Rather than thoughtless adherence to medical protocols and treatment algorithms, it is for Dr Pollock an understanding of her patients and what it is that is important to them as individuals that should drive the decisions that are made by the clinician, the patient and their families, as to what should and should not be done. Just because something can be done doesn’t mean it should be. The book is full of cases of how this principle is not one that is held merely theoretically. Her sadness and frustration at the case of the elderly patient who, over the course of a previous three month hospital stay, suffered 77 blood tests, undertaken for reasons that were no doubt well meant but were nonetheless almost entirely unnecessary, is a case in point. Rather than yet another investigation being ordered, a discussion of what was important to the patient leads to the individual going back home to enjoy watching football on the TV with his son whilst taking a few sips of cider. That really is good practice, medicine that, rather than vainly seeking to add years to life, aims to add life to the limited time those who of an advanced age inevitably have.
The book also has a useful discussion about advance care plans, a realistic look at the success or otherwise of attempts at cardiopulmonary resuscitation and the challenges of dementia. There are also some practical chapters on assessing capacity, powers of attorney and considerations around driving.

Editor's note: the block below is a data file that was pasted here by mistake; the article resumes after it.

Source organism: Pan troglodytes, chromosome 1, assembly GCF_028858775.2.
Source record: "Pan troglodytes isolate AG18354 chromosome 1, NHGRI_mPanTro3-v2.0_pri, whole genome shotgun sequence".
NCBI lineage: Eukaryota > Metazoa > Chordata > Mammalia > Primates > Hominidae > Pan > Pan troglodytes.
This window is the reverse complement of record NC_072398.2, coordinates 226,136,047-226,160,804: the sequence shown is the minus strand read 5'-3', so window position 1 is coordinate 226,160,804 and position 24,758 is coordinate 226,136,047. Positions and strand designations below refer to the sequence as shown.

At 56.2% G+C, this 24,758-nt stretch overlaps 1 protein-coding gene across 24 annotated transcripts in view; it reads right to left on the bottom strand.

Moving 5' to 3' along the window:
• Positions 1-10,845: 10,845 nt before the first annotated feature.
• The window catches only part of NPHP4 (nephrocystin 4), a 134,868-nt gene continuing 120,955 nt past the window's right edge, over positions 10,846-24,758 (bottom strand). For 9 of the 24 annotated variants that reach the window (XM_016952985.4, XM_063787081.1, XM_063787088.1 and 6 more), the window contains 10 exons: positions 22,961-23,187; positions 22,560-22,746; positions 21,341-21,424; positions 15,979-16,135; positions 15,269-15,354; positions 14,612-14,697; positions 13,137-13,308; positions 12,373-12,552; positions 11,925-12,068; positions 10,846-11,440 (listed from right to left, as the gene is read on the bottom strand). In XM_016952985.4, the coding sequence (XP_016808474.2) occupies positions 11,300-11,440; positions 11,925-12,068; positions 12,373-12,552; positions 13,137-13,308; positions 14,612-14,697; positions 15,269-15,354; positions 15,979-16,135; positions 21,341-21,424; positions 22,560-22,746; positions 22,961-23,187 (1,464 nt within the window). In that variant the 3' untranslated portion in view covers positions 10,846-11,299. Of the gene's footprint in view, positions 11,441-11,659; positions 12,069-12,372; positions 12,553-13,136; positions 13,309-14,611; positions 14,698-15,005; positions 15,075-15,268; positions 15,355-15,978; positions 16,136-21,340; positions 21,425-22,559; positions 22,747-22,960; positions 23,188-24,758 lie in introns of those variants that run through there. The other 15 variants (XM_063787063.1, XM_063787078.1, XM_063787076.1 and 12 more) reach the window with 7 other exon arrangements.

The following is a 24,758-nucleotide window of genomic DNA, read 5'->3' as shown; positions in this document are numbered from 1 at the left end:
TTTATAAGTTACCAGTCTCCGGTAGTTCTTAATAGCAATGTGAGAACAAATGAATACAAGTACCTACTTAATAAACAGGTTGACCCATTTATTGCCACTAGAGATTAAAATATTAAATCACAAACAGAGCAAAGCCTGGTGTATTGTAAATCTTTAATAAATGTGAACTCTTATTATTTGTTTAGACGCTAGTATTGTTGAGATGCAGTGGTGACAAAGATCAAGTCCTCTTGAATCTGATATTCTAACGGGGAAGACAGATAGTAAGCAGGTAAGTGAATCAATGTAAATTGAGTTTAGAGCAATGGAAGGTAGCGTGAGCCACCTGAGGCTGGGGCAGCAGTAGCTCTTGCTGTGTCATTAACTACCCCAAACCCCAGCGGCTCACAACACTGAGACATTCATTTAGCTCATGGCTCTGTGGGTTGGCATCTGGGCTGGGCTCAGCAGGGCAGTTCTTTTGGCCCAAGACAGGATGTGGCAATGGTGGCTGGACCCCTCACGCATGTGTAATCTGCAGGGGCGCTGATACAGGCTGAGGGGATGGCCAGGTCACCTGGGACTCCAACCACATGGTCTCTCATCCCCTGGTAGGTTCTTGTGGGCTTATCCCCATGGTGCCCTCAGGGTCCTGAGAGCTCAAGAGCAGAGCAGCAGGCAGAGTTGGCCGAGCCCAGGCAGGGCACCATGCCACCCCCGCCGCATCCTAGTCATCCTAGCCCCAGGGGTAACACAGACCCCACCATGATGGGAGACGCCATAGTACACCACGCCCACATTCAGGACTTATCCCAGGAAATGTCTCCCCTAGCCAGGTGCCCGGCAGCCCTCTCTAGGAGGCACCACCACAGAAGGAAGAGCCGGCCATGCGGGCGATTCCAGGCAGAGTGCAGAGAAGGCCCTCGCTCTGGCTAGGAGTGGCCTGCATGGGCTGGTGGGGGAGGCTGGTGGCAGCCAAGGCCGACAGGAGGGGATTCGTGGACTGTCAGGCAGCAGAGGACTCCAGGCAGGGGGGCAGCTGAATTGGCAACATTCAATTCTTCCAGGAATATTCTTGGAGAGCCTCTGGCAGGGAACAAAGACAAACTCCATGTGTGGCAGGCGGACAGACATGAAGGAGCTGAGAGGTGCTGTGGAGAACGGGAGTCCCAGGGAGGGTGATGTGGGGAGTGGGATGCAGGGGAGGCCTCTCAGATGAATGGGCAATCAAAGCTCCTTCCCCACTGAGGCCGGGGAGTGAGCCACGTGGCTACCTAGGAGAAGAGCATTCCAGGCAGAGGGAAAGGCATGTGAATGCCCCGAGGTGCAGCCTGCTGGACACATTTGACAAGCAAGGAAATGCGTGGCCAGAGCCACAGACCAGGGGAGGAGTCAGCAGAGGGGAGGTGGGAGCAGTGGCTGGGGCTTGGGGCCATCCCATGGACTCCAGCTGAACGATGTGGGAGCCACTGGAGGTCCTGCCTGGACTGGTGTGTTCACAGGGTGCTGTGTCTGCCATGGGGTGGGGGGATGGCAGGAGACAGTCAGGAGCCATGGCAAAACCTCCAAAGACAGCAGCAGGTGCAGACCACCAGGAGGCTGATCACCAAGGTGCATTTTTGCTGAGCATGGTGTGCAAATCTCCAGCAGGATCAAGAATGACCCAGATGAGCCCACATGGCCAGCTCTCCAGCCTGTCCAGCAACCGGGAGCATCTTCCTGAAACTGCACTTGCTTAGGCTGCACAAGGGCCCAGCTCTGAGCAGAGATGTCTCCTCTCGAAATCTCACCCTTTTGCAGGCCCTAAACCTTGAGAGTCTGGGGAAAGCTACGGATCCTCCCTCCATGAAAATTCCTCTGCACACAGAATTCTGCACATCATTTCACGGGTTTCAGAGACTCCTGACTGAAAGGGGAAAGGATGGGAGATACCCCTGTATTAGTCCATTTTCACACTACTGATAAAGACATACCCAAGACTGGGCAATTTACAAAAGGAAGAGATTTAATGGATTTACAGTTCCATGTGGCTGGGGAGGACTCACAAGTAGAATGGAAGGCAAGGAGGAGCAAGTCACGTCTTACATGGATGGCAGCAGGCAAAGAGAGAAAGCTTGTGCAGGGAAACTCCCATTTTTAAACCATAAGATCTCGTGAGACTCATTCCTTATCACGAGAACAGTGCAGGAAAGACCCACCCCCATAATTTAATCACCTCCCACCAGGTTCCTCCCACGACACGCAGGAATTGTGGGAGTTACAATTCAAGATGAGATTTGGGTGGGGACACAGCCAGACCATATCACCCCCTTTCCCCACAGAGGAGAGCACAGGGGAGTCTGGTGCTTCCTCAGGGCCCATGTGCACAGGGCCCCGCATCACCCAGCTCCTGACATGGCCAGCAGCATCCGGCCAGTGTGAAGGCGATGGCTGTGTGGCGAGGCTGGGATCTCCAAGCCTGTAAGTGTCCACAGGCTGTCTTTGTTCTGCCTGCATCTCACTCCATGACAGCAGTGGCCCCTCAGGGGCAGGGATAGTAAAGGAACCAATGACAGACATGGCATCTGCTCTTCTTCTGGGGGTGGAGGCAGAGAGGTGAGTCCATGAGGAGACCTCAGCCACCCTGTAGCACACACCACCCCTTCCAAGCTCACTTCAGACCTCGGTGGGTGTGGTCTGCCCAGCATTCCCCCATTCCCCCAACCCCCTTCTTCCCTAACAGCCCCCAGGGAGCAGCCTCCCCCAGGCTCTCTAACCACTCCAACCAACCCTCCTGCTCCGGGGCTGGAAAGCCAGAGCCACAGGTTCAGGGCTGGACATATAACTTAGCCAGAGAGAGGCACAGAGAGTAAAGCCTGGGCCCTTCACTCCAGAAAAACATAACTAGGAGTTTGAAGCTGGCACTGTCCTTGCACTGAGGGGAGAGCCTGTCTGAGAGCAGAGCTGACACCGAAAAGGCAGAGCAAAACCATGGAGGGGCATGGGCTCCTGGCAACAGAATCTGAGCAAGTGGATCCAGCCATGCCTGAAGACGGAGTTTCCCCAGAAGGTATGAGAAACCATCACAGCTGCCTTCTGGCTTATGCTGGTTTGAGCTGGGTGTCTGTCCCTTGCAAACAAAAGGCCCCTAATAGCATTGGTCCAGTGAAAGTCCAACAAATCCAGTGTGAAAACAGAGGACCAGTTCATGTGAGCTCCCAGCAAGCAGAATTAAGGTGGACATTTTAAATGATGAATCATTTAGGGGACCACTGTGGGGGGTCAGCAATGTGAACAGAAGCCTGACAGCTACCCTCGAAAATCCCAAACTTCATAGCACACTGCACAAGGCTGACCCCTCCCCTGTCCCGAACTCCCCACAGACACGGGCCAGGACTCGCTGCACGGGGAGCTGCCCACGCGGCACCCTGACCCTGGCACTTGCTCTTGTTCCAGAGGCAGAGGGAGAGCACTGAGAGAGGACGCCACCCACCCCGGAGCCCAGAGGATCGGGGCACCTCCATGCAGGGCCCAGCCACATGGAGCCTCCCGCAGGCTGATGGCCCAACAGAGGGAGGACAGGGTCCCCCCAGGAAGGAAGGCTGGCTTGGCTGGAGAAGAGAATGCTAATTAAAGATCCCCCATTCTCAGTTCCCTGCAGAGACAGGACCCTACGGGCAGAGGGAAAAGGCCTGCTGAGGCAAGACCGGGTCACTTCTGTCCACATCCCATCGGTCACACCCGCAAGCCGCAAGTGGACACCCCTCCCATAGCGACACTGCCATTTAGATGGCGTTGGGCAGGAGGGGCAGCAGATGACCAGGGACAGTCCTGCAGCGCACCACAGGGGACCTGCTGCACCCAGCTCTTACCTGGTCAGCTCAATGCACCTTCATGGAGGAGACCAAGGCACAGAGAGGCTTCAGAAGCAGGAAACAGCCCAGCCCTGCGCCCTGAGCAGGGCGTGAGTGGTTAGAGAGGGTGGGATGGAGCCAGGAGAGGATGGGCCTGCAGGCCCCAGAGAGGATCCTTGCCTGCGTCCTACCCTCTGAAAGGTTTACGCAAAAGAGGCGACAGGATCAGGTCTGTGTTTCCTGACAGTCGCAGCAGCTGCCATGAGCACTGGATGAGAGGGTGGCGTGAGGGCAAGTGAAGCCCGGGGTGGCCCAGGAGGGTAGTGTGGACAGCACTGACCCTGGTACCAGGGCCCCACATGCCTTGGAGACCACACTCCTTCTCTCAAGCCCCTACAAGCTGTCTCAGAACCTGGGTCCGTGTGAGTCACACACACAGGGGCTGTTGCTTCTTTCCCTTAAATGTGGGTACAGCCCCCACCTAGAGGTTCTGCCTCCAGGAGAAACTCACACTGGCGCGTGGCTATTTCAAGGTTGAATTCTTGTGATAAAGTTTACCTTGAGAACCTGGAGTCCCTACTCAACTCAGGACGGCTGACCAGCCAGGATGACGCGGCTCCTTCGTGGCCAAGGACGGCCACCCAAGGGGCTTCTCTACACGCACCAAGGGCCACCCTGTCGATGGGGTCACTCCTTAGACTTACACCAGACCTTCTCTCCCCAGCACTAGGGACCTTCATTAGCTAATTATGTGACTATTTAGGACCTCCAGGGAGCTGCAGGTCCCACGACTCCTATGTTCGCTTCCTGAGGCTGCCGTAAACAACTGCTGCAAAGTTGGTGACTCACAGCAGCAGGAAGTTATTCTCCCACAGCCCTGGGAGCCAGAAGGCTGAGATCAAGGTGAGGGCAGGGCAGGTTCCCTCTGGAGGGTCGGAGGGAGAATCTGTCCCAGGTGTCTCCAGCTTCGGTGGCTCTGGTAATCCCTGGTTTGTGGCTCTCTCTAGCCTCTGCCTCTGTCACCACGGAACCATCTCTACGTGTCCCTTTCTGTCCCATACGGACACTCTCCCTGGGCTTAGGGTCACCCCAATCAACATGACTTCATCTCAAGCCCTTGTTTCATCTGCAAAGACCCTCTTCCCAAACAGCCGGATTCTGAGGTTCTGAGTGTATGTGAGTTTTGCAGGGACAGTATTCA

It really is a superb book in which the author clearly cares about the reader every bit as much as she does her patient as evidenced both by the gentle way she softens the delivery of less palatable truths and by the slightly larger font that has no doubt deliberately been employed whilst mindful of the deteriorating eyesight of some of her readers. Please do read it, and then recommended it to your family and friends and, for those of you working in healthcare, recommend it to your patients. It really does deserve a very wide readership.
Which brings me to my final problem with Lucy Pollock. In the unlikely event that I am ever cast away on a desert island, I am now going to have an even more difficult task choosing what book I might like to take with me alongside the Bible and the complete works of Shakespeare. For this is a book, full of delightful characters, that is in turns both moving and inspiring, one that makes me want to live better and practice better. It is also one that, marooned on a desert island far from any medical attention, might just reassure me that perhaps we don’t always need quite as much medicine as we sometimes foolishly think we do. Even so, all alone on an island I would undoubtedly miss doctors like the writer of this excellent book and the wonderful patients I, like her, have had the joy or caring for.
But never mind this review, read the brilliant Lucy Pollock’s, brilliant book. Easily worth six stars.
To read, ‘Vaccinating to remain susceptible’, click here
To read, ‘Shot of Love’, click here
To read, ‘On not remotely caring’, click here
To read, ‘The Did – it’s well worth it’, click here
To read, ‘The Repair Shop’, click here